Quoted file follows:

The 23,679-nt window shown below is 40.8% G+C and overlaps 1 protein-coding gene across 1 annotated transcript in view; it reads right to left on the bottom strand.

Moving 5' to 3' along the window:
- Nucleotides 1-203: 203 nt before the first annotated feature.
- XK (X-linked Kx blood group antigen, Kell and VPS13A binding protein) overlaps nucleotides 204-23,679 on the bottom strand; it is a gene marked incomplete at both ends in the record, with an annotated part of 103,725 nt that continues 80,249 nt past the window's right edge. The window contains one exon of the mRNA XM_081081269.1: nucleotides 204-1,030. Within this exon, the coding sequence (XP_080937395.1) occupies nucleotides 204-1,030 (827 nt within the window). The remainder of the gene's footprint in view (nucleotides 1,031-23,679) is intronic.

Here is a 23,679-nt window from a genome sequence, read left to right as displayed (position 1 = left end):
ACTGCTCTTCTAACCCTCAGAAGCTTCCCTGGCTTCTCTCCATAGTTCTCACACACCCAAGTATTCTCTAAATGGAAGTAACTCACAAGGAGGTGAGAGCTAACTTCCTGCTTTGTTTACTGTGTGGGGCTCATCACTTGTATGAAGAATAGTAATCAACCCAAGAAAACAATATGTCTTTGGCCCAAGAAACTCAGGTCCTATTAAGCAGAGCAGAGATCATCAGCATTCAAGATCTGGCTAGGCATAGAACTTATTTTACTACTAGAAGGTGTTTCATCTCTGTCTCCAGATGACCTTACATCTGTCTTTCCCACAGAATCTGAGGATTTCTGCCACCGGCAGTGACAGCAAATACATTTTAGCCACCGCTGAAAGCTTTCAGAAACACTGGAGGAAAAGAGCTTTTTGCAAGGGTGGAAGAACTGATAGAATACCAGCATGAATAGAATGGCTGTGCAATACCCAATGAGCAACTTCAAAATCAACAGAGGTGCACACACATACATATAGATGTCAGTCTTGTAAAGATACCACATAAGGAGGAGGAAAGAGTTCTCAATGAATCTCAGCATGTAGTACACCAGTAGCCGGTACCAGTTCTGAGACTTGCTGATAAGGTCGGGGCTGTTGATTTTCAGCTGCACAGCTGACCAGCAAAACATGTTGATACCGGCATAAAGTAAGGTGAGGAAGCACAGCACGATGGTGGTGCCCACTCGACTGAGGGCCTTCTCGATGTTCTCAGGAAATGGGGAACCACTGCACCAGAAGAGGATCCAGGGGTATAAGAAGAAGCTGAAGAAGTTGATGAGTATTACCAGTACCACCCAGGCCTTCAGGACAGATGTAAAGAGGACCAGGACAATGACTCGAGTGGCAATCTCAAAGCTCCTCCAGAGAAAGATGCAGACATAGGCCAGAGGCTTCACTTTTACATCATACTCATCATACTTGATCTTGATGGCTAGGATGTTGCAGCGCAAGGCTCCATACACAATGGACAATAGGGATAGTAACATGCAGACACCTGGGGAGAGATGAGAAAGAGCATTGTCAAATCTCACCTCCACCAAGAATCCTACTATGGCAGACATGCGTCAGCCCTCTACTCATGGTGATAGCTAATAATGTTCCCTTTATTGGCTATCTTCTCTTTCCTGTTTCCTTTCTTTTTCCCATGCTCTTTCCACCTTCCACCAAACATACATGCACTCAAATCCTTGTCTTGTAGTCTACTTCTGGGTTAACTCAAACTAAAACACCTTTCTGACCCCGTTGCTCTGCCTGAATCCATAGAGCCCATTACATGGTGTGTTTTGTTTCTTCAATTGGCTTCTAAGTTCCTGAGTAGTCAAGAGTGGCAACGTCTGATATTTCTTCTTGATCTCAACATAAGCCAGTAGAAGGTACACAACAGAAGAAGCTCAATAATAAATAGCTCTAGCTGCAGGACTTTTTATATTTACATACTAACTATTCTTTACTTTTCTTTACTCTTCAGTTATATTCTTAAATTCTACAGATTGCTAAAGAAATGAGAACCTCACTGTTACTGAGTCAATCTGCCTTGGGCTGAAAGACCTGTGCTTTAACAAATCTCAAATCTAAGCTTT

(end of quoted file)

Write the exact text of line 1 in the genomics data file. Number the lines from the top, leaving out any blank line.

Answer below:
The 23,679-nt window shown below is 40.8% G+C and overlaps 1 protein-coding gene across 1 annotated transcript in view; it reads right to left on the bottom strand.